NEWS

Making toxic or problematic materials safe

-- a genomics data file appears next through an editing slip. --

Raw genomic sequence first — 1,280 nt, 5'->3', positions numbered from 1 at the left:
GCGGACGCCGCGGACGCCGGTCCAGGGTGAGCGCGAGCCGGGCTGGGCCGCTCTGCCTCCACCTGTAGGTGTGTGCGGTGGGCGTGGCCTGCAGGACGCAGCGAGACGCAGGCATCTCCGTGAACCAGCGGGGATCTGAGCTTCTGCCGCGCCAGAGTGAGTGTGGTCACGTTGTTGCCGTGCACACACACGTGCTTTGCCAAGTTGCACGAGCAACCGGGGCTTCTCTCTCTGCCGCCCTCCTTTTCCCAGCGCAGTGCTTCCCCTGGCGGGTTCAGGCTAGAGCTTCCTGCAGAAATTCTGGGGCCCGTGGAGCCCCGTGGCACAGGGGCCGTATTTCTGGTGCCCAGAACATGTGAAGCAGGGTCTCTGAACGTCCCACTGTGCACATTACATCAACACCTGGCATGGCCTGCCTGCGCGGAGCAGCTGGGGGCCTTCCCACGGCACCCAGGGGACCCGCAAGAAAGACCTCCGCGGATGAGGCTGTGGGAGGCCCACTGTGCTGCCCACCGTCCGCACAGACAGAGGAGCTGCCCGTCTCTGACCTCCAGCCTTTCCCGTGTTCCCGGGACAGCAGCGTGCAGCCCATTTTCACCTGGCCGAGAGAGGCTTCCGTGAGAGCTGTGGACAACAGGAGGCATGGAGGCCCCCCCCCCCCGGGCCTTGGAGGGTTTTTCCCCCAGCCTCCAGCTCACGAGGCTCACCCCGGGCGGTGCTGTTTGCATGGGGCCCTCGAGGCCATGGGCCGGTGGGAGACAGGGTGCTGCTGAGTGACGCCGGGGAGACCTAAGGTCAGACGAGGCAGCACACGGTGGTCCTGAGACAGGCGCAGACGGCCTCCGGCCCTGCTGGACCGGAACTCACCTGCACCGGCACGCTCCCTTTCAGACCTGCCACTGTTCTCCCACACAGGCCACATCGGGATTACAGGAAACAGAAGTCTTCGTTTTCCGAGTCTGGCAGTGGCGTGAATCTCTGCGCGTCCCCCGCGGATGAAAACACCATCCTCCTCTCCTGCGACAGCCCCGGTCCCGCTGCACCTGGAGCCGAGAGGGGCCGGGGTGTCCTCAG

THESSALONIKI – Five laboratories of the Aristotle University of Thessaloniki, with modern equipment and scientists from various fields, have been transforming hazardous waste into useful materials. They thus not only neutralize the effects of industrial waste on the environment, but also offer industries a profitable solution to their most important problem. Lead-containing sludge from the residue of refinery tanks can, after being suitably processed, be rendered into harmless floor tiles, while mounds of marble dust can turn into top-quality glass. The pioneering methods for the management of toxic waste were presented at a recent meeting of the Network for the Management of Solid Industrial Waste, which was set up by the University of Thessaloniki and is supported by the Research Committee. (The network includes five laboratories from the departments of Physics and Chemistry.) «Due to the pressure on industry from national and European legislation, as well as society, to deal with the problem of waste disposal, a sustainable solution adapted to the situation in Greece is urgently needed,» said the network’s representatives. In a recent pilot scheme at a Thessaloniki factory, quantities of sludge from old leaded-petrol tanks were transformed through heat and chemical processes into an exceptionally tough, glass-like material which traps the toxic element inside it for the next 500 years. «This material can be used in roads, on large quays and as a construction material in large buildings. It was also tested at very high temperatures and was found to be absolutely safe,» Assistant Professor of Physics Thanassis Kehagias told Kathimerini. Research is also being conducted into neutralizing mercury from large steelworks and on non-toxic materials that, when dumped, pose environmental problems, such as marble dust in the prefecture of Drama. When processed, it produces a glass that is four times harder than marble. Glassworks could thus be built next to every marble factory, researchers pointed out. Mussel shells at mussel farms could be similarly treated. Barriers to the implementation of these methods lie not so much in economic factors as in the trouble industries have in «accepting that they produce hazardous solid waste and that something has to be done about it,» scientists said. The Federation of Industries of Northern Greece (SVVE), which has set up a working group on the environment, is heavily involved, and the Northern Greece Private Infrastructure Corporation is also taking part in the EU’s LIFE program for the environment. SVVE consultant A. Ladenis points to this as proof of how important the question of waste reduction is for companies in the region. SVVE hopes to set up an environmental helpline which will both record the problem and facilitate the search for and invention of the most economic solution.